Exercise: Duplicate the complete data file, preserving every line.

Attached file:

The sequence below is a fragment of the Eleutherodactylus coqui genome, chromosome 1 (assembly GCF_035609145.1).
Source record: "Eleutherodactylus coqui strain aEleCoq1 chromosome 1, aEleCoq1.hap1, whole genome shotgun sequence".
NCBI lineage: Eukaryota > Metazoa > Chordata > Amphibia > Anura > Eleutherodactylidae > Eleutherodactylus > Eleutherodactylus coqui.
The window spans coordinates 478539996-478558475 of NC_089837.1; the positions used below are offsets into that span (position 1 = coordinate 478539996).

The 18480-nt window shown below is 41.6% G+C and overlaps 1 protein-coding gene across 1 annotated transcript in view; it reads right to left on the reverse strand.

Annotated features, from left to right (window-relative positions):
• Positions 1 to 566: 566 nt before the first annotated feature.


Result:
The sequence below is a fragment of the Eleutherodactylus coqui genome, chromosome 1 (assembly GCF_035609145.1).
Source record: "Eleutherodactylus coqui strain aEleCoq1 chromosome 1, aEleCoq1.hap1, whole genome shotgun sequence".
NCBI lineage: Eukaryota > Metazoa > Chordata > Amphibia > Anura > Eleutherodactylidae > Eleutherodactylus > Eleutherodactylus coqui.
The window spans coordinates 478539996-478558475 of NC_089837.1; the positions used below are offsets into that span (position 1 = coordinate 478539996).

The 18480-nt window shown below is 41.6% G+C and overlaps 1 protein-coding gene across 1 annotated transcript in view; it reads right to left on the reverse strand.

Annotated features, from left to right (window-relative positions):
• Positions 1 to 566: 566 nt before the first annotated feature.